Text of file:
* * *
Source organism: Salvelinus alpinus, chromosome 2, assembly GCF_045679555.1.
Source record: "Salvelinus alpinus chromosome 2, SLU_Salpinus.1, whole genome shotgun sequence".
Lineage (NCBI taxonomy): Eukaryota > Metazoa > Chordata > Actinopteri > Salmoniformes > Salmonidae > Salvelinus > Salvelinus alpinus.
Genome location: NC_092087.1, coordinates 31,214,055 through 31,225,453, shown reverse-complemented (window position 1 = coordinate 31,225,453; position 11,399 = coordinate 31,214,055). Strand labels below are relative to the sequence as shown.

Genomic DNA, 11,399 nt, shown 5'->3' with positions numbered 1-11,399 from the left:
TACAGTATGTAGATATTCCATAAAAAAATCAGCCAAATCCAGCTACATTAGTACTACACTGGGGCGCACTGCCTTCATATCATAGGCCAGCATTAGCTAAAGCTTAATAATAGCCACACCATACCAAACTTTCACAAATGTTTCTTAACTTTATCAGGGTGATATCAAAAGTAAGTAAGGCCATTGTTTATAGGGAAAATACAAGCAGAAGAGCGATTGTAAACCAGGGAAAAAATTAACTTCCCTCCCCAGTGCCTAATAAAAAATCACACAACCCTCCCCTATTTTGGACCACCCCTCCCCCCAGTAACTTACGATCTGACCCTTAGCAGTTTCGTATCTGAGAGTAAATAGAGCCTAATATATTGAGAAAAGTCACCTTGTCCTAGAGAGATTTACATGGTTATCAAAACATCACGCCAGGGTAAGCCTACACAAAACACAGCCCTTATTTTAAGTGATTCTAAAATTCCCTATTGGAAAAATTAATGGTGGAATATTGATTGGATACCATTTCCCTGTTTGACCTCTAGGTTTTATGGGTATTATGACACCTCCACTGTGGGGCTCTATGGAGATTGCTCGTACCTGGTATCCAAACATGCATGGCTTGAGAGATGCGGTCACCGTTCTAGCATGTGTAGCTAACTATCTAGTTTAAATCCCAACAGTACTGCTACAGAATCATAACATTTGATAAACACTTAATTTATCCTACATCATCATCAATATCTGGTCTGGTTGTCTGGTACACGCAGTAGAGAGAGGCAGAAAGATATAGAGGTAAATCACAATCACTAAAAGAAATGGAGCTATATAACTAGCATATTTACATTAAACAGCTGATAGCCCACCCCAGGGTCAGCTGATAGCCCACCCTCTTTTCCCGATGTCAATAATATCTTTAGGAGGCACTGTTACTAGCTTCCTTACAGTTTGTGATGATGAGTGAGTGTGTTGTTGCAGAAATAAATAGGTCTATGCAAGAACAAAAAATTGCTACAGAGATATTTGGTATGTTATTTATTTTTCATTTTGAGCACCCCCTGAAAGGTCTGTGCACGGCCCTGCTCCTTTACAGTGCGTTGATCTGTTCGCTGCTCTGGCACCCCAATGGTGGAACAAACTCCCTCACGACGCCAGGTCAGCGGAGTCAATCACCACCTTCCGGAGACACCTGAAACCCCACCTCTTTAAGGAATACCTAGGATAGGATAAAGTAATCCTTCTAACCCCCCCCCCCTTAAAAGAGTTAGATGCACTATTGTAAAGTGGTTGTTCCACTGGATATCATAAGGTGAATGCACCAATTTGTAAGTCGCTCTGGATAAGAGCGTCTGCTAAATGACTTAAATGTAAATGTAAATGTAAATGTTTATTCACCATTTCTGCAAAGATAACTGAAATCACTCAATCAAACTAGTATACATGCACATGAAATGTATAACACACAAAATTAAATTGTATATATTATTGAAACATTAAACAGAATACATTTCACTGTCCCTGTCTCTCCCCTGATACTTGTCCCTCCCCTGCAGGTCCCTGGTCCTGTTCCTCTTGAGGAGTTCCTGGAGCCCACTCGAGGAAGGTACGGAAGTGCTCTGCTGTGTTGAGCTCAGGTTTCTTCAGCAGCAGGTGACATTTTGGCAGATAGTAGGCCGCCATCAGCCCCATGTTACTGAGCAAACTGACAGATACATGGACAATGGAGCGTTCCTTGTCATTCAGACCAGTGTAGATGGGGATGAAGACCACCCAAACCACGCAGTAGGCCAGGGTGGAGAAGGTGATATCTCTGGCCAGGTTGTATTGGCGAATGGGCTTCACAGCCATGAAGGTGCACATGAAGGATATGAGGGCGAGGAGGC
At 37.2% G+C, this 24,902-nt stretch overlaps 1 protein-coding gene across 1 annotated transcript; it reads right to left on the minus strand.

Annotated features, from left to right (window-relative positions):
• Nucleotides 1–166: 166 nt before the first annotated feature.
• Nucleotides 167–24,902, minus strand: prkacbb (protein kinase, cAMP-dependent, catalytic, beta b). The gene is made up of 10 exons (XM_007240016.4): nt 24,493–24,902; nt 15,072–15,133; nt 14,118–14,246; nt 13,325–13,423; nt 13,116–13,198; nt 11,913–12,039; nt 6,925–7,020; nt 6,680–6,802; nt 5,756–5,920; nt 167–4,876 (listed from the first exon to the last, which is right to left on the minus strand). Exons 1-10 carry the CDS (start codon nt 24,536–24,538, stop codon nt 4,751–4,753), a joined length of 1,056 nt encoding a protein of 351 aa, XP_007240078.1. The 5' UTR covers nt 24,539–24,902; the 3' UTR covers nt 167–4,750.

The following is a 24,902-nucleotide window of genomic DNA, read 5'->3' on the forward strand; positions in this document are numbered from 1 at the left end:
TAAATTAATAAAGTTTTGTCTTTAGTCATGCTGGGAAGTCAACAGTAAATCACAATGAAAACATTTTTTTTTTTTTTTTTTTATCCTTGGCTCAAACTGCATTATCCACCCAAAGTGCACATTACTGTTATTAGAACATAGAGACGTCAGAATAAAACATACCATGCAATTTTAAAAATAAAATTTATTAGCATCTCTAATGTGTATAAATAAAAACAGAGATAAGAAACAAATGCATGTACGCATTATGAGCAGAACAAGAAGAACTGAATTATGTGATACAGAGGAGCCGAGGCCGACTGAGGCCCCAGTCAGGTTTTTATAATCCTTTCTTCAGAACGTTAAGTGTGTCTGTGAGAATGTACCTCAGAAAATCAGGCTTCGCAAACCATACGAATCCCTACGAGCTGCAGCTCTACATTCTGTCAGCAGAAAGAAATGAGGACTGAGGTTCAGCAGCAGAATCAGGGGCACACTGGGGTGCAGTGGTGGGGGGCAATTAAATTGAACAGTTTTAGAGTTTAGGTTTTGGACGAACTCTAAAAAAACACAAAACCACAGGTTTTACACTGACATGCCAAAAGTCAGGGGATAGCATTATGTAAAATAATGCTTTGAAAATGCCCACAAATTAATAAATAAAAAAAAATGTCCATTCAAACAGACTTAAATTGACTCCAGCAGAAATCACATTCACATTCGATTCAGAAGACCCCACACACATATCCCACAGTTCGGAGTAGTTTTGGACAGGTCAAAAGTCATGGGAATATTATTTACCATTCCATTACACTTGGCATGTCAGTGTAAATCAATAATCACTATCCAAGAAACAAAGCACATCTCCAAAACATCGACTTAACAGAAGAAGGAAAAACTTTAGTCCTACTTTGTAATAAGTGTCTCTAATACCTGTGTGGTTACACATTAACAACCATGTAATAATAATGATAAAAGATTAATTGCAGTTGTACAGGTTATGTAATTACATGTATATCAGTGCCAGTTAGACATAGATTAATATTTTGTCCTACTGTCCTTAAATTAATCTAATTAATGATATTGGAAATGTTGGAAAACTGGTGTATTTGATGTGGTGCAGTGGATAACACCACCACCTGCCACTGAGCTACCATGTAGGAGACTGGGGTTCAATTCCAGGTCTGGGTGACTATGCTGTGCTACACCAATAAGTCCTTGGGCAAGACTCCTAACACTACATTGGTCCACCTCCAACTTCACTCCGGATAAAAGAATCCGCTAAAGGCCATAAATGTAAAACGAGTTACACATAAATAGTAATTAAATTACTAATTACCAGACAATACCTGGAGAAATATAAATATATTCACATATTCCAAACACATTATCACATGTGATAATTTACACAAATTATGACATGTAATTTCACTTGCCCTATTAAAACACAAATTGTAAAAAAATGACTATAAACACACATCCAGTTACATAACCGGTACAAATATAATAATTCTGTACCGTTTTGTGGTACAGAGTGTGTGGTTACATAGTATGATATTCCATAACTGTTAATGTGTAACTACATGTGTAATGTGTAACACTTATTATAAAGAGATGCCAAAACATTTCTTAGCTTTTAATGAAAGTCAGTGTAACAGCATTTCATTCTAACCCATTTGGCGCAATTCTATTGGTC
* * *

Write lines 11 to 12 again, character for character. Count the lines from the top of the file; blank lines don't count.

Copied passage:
The following is a 24,902-nucleotide window of genomic DNA, read 5'->3' on the forward strand; positions in this document are numbered from 1 at the left end:
TAAATTAATAAAGTTTTGTCTTTAGTCATGCTGGGAAGTCAACAGTAAATCACAATGAAAACATTTTTTTTTTTTTTTTTTTATCCTTGGCTCAAACTGCATTATCCACCCAAAGTGCACATTACTGTTATTAGAACATAGAGACGTCAGAATAAAACATACCATGCAATTTTAAAAATAAAATTTATTAGCATCTCTAATGTGTATAAATAAAAACAGAGATAAGAAACAAATGCATGTACGCATTATGAGCAGAACAAGAAGAACTGAATTATGTGATACAGAGGAGCCGAGGCCGACTGAGGCCCCAGTCAGGTTTTTATAATCCTTTCTTCAGAACGTTAAGTGTGTCTGTGAGAATGTACCTCAGAAAATCAGGCTTCGCAAACCATACGAATCCCTACGAGCTGCAGCTCTACATTCTGTCAGCAGAAAGAAATGAGGACTGAGGTTCAGCAGCAGAATCAGGGGCACACTGGGGTGCAGTGGTGGGGGGCAATTAAATTGAACAGTTTTAGAGTTTAGGTTTTGGACGAACTCTAAAAAAACACAAAACCACAGGTTTTACACTGACATGCCAAAAGTCAGGGGATAGCATTATGTAAAATAATGCTTTGAAAATGCCCACAAATTAATAAATAAAAAAAAATGTCCATTCAAACAGACTTAAATTGACTCCAGCAGAAATCACATTCACATTCGATTCAGAAGACCCCACACACATATCCCACAGTTCGGAGTAGTTTTGGACAGGTCAAAAGTCATGGGAATATTATTTACCATTCCATTACACTTGGCATGTCAGTGTAAATCAATAATCACTATCCAAGAAACAAAGCACATCTCCAAAACATCGACTTAACAGAAGAAGGAAAAACTTTAGTCCTACTTTGTAATAAGTGTCTCTAATACCTGTGTGGTTACACATTAACAACCATGTAATAATAATGATAAAAGATTAATTGCAGTTGTACAGGTTATGTAATTACATGTATATCAGTGCCAGTTAGACATAGATTAATATTTTGTCCTACTGTCCTTAAATTAATCTAATTAATGATATTGGAAATGTTGGAAAACTGGTGTATTTGATGTGGTGCAGTGGATAACACCACCACCTGCCACTGAGCTACCATGTAGGAGACTGGGGTTCAATTCCAGGTCTGGGTGACTATGCTGTGCTACACCAATAAGTCCTTGGGCAAGACTCCTAACACTACATTGGTCCACCTCCAACTTCACTCCGGATAAAAGAATCCGCTAAAGGCCATAAATGTAAAACGAGTTACACATAAATAGTAATTAAATTACTAATTACCAGACAATACCTGGAGAAATATAAATATATTCACATATTCCAAACACATTATCACATGTGATAATTTACACAAATTATGACATGTAATTTCACTTGCCCTATTAAAACACAAATTGTAAAAAAATGACTATAAACACACATCCAGTTACATAACCGGTACAAATATAATAATTCTGTACCGTTTTGTGGTACAGAGTGTGTGGTTACATAGTATGATATTCCATAACTGTTAATGTGTAACTACATGTGTAATGTGTAACACTTATTATAAAGAGATGCCAAAACATTTCTTAGCTTTTAATGAAAGTCAGTGTAACAGCATTTCATTCTAACCCATTTGGCGCAATTCTATTGGTC